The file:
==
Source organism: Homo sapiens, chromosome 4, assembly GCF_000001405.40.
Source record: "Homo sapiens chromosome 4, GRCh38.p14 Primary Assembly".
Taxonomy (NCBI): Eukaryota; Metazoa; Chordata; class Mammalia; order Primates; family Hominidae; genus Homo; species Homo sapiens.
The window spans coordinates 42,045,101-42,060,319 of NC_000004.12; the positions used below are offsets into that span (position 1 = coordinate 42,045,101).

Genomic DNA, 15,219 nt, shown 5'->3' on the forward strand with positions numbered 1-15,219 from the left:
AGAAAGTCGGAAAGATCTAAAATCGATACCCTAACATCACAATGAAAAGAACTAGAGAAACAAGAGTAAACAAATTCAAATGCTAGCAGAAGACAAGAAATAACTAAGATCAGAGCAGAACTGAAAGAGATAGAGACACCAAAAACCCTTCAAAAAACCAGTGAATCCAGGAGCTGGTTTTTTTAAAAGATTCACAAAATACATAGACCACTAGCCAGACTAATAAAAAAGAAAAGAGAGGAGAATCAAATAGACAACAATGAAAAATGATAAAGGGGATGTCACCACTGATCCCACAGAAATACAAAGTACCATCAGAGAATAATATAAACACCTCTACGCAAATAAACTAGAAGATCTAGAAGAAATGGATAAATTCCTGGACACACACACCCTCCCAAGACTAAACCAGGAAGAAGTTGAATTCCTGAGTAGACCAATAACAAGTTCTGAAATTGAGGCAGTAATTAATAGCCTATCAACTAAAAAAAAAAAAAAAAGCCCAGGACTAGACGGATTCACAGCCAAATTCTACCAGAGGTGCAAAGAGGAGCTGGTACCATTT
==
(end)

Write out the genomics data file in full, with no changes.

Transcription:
Source organism: Homo sapiens, chromosome 4, assembly GCF_000001405.40.
Source record: "Homo sapiens chromosome 4, GRCh38.p14 Primary Assembly".
Taxonomy (NCBI): Eukaryota; Metazoa; Chordata; class Mammalia; order Primates; family Hominidae; genus Homo; species Homo sapiens.
The window spans coordinates 42,045,101-42,060,319 of NC_000004.12; the positions used below are offsets into that span (position 1 = coordinate 42,045,101).

Genomic DNA, 15,219 nt, shown 5'->3' on the forward strand with positions numbered 1-15,219 from the left:
AGAAAGTCGGAAAGATCTAAAATCGATACCCTAACATCACAATGAAAAGAACTAGAGAAACAAGAGTAAACAAATTCAAATGCTAGCAGAAGACAAGAAATAACTAAGATCAGAGCAGAACTGAAAGAGATAGAGACACCAAAAACCCTTCAAAAAACCAGTGAATCCAGGAGCTGGTTTTTTTAAAAGATTCACAAAATACATAGACCACTAGCCAGACTAATAAAAAAGAAAAGAGAGGAGAATCAAATAGACAACAATGAAAAATGATAAAGGGGATGTCACCACTGATCCCACAGAAATACAAAGTACCATCAGAGAATAATATAAACACCTCTACGCAAATAAACTAGAAGATCTAGAAGAAATGGATAAATTCCTGGACACACACACCCTCCCAAGACTAAACCAGGAAGAAGTTGAATTCCTGAGTAGACCAATAACAAGTTCTGAAATTGAGGCAGTAATTAATAGCCTATCAACTAAAAAAAAAAAAAAAAGCCCAGGACTAGACGGATTCACAGCCAAATTCTACCAGAGGTGCAAAGAGGAGCTGGTACCATTT